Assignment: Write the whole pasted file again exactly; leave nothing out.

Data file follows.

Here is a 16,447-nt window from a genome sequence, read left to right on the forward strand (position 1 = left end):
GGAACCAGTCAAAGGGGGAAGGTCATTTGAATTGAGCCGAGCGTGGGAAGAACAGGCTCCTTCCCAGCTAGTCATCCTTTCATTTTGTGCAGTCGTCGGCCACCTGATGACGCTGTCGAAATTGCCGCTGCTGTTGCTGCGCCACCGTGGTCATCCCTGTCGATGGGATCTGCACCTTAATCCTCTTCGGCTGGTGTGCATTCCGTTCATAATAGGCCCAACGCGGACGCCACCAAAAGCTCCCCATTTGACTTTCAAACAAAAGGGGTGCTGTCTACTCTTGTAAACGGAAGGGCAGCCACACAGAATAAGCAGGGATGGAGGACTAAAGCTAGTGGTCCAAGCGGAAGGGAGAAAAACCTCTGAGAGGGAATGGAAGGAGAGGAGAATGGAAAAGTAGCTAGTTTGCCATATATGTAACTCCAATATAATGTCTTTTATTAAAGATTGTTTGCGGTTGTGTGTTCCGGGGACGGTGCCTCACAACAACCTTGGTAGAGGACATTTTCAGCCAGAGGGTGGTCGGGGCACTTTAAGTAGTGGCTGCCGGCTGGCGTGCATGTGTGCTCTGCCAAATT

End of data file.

Here is a 16,447-nt window from a genome sequence, read left to right on the forward strand (position 1 = left end):
GGAACCAGTCAAAGGGGGAAGGTCATTTGAATTGAGCCGAGCGTGGGAAGAACAGGCTCCTTCCCAGCTAGTCATCCTTTCATTTTGTGCAGTCGTCGGCCACCTGATGACGCTGTCGAAATTGCCGCTGCTGTTGCTGCGCCACCGTGGTCATCCCTGTCGATGGGATCTGCACCTTAATCCTCTTCGGCTGGTGTGCATTCCGTTCATAATAGGCCCAACGCGGACGCCACCAAAAGCTCCCCATTTGACTTTCAAACAAAAGGGGTGCTGTCTACTCTTGTAAACGGAAGGGCAGCCACACAGAATAAGCAGGGATGGAGGACTAAAGCTAGTGGTCCAAGCGGAAGGGAGAAAAACCTCTGAGAGGGAATGGAAGGAGAGGAGAATGGAAAAGTAGCTAGTTTGCCATATATGTAACTCCAATATAATGTCTTTTATTAAAGATTGTTTGCGGTTGTGTGTTCCGGGGACGGTGCCTCACAACAACCTTGGTAGAGGACATTTTCAGCCAGAGGGTGGTCGGGGCACTTTAAGTAGTGGCTGCCGGCTGGCGTGCATGTGTGCTCTGCCAAATT